Basically, is Toyota WS good, maybe even very good? Good enough to keep many already very, very well built, well-engineered vehicles going for many thousands of miles? Yes. Are many of these vehicles *cough*Hilux*cough* so good that they could probably run on Canola oil? Yes. Could WS be better? Yeah, I think it probably could? Have there been examples of Toyotas surviving EXTREME torture tests, such as running them with no oil, or on original oil after 100k miles or other such ridiculous things? Yes. So I think that makes the case that why Toyotas last so long is mostly due to mechanical variables, not so much outstanding OEM oils. I think there's room for marginal (not huge) improvement there.

Amsoil is to oil design and manufacture what Toyota is to vehicle design and manufacture. I'm just trying to get the best of both worlds.

Re @Mainia I've heard this kind of thing from several folks in online forums or on reviews (ie. that original OEM fluid or some cheaper fluid was trashed, new Amsoil or other such fluid looked brand new at the next change after 30-50k miles). I notice this is often on newer vehicles after the first fluid change. I'm no transmissions specialist, but could it be that new transmissions have to be worn in? I know this is the case with difs and transfer cases. The fresh gears have to shear off a bit of fresh sharp edges and milling marks and just generally settle into their place until they're relatively smooth. I would tend to think the first oil change will be one of the worst, but I could be wrong.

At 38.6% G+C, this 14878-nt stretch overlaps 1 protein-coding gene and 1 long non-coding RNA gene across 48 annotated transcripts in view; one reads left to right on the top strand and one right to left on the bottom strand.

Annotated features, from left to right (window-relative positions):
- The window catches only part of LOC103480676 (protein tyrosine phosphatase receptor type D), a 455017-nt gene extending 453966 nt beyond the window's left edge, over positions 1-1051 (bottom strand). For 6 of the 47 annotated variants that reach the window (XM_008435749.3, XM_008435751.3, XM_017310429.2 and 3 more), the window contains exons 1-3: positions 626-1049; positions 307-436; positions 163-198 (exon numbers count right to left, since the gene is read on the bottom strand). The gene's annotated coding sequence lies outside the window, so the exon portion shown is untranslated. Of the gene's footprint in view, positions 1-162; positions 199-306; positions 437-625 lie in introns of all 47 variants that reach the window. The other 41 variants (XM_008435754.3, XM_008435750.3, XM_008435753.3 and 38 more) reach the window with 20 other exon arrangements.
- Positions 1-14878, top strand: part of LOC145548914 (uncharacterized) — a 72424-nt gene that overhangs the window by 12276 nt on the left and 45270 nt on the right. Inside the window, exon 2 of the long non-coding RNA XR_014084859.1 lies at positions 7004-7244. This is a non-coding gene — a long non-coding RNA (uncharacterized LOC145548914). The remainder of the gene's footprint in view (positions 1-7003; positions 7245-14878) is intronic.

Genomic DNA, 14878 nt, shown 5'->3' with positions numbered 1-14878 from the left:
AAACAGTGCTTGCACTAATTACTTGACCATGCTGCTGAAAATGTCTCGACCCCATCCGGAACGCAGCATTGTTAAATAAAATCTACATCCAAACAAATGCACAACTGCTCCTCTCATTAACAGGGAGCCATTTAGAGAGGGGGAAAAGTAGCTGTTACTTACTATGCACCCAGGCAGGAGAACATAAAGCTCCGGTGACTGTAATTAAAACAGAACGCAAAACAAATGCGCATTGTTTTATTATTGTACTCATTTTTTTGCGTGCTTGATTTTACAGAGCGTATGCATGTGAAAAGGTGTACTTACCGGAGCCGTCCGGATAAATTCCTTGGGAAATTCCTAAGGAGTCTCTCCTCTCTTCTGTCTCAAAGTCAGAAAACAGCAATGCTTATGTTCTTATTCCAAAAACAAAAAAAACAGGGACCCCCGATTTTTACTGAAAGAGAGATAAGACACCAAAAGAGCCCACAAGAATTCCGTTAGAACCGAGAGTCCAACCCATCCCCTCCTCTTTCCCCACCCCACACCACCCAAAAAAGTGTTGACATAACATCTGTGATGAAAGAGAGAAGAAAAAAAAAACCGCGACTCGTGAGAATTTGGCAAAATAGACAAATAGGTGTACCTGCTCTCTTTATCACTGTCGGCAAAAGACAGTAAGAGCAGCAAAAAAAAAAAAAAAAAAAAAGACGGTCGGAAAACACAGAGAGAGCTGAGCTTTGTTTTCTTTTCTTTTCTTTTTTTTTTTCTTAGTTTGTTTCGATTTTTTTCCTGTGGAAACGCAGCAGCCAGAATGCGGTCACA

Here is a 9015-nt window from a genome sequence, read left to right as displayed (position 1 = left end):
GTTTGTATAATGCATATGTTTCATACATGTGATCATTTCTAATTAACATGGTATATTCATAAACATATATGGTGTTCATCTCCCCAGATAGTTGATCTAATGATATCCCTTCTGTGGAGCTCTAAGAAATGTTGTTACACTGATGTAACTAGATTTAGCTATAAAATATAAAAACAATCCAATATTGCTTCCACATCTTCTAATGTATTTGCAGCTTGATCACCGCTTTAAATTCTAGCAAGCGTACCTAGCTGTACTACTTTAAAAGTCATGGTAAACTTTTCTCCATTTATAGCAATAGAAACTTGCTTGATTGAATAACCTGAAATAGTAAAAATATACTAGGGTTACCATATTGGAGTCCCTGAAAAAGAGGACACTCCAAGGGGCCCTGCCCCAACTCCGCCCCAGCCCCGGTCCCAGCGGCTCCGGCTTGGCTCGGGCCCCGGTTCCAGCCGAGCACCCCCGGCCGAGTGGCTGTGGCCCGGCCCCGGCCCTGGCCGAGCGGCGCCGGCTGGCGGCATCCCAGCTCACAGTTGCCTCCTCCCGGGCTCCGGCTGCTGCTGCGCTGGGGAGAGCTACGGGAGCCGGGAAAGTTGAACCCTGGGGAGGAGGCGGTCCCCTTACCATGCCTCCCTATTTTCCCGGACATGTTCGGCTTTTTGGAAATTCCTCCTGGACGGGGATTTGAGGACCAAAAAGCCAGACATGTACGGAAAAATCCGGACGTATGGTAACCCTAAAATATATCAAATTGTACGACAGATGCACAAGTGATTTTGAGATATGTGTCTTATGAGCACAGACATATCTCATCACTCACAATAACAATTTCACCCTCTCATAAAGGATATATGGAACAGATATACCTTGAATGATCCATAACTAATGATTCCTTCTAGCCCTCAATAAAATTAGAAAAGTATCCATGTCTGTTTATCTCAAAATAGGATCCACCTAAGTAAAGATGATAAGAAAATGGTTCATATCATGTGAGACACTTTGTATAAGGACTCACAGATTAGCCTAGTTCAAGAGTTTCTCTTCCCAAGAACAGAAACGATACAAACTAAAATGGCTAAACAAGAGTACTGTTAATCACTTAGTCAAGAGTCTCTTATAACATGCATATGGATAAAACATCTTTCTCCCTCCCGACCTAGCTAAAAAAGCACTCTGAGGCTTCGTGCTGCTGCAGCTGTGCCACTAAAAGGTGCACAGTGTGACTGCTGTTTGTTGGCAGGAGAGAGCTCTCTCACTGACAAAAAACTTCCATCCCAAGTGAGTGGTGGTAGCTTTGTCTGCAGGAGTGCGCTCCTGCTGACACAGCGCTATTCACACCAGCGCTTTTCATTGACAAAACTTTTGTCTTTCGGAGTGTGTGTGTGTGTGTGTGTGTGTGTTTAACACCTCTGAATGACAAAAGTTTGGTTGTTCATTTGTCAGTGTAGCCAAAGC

From my generally reading of replies, I'm thinking it's gunna be either Idemitsu or Amsoil SS. Re @FowVay do you really think the slightly thicker Amsoil ATL is significant? Amsoil has a significantly lower pour point, so it seems like the extra viscosity won't be a problem in the cold(???). Amsoil KV @ 40 = 30.8, Toyota WS = 23.1....Amsoil KV @ 100 = 6.3, Toyota WS = 5.3. I'd be curious to see the curve on these. It looks like the Amsoil is more similar to WS at higher temps, starts thickening up at mid-temps (40C), yet retains fluidity at super low temps (WAY lower pour point than WS)....yet it somehow ends up with a lower VI? I'm still not sure how that works. Seems like if it's similar at high temps, but remains fluid much lower, the VI should be higher (???) than one that's similar in high temps, but doesn't go as low? I'm still confused on this.